Cuts force funeral homes to stop offering public aid funerals
Due to budget cuts, the state has stopped paying for funerals for the poor, and funeral homes have stopped offering public aid funerals.
As a result, families and counties will take on more of the costs to bury or cremate a loved one.
Until recently the Illinois Department of Human Services paid funeral and burial expenses for people who were enrolled in public aid programs such as KidCare Assist or Family Assist. The deceased's next-of-kin or a funeral home could claim the amount, up to about $1,600.
Jim Yost, owner of Owens Funeral Home in Champaign, said his business has provided public aid funerals for decades and he considers it a public service. But he is owed several thousand dollars from the state for services, and the amount the state pays does not cover the actual costs of a funeral.
"It's one thing to do a funeral for that price, but to have to wait all that time? It's not helping cash flow," he said. "They have made some efforts in catching up. I've received about a dozen checks (from the state) in the last six weeks," he added.
For the current fiscal year ending June 30, 2012, the state's funeral program received $1.9 million in funding, compared with $12.6 million for the previous fiscal year.
"The General Assembly did not provide adequate funding to run the program for a full year," said Januari Smith Trader, spokeswoman for the Illinois Department of Human Services.
About $12.6 million covers about 12,000 funerals and burials. With $1.9 million for this year, the state had enough to cover funerals for people who died during the first six weeks of the fiscal year. The maximum the state pays is $1,103 for a funeral and $552 for a burial.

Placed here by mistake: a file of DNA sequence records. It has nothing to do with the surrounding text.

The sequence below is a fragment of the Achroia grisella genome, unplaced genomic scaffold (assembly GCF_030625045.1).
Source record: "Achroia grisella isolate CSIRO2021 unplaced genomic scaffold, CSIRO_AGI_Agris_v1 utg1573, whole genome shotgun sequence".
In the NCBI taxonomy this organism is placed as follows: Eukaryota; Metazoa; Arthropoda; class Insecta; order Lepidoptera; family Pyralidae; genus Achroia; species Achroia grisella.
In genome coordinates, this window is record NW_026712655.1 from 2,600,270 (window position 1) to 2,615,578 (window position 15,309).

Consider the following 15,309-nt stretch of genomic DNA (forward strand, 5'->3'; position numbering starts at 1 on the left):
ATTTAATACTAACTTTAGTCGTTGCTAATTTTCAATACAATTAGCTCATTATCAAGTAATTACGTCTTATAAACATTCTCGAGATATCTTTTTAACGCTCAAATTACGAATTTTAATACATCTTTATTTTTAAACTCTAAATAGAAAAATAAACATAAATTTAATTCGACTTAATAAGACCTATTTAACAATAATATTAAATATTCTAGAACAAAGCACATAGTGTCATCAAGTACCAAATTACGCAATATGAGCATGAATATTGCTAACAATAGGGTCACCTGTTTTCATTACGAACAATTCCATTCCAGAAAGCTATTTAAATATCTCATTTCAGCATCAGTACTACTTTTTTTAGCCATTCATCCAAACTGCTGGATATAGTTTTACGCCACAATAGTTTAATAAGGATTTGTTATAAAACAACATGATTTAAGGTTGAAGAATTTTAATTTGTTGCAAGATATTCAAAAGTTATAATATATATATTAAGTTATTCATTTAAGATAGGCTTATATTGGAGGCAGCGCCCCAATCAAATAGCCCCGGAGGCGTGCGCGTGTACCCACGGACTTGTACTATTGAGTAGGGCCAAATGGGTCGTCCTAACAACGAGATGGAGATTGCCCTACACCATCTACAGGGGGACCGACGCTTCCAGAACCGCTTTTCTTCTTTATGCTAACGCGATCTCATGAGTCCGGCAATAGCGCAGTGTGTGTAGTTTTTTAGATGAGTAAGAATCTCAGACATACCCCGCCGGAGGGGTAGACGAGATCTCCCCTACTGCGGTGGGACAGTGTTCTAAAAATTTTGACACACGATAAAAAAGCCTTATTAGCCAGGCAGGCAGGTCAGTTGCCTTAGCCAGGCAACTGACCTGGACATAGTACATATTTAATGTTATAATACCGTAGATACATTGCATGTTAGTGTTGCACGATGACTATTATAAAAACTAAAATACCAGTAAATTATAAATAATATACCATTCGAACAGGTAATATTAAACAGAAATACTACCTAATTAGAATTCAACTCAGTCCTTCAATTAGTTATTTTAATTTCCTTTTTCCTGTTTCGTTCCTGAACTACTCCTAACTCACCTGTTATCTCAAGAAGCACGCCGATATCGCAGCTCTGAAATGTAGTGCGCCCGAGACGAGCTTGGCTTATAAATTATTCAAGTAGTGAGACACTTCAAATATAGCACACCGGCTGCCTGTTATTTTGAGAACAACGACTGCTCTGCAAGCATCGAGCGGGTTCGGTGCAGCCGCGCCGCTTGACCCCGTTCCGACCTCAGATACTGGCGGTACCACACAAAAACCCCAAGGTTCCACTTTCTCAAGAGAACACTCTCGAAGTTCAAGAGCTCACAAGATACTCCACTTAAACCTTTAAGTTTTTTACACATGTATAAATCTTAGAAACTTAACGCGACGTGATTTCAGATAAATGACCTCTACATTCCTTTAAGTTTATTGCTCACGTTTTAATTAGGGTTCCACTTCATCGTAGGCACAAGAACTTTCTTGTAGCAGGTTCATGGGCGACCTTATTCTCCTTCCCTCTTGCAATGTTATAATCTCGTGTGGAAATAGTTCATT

"The money didn't go very far," Smith Trader said.
Funeral homes were notified in August about the budget situation. But long before that, many stopped holding public aid funerals because the amount the state paid did not cover costs and because payments arrived late, in many cases six months late, according to funeral directors.
"This is a huge problem. Most funeral homes have gotten to the point of requiring down payments that a lot of people don't have," Leslie Lux of Lux Memorial Chapel in Rantoul.
She said they don't want to pressure people to have a big funeral, but "I at least need to have my costs covered."
She's seen many people turn to friends and family members and churches to come up with the money for a funeral.
If a person remains unclaimed from the hospital, for example, and is very poor, the county coroner's office is called to pick up the body from the hospital.
"If they are truly indigent, ultimately it is up to the county to do something with the individual," Champaign County Coroner Duane Northrup said.
If the person is a veteran, the coroner's office can contact the Department of Veterans Affairs and seek help in picking up the tab.
If the person is not a veteran, cannot receive public aid funeral assistance and there are no personal possessions the county can seize to cover costs, "we can bury them at the county's expense, which is pretty pricey (a grave opening and closing is around $875 not including the casket or if they're required to have a vault)," Northrup said.
The county can also have the body cremated. And it can be donated to science, which does not cost anything other than transportation to the Anatomical Gift Association in Chicago, according to Northrup.
The Champaign coroner's office used to handle about one to two indigent cases a year, now it's closer to six to nine a year, he said.
The office also has received a lot more calls from people requesting information and looking for assistance, he said.
"It's tough. We definitely have seen an increase since the economy started to falter," Northrup said.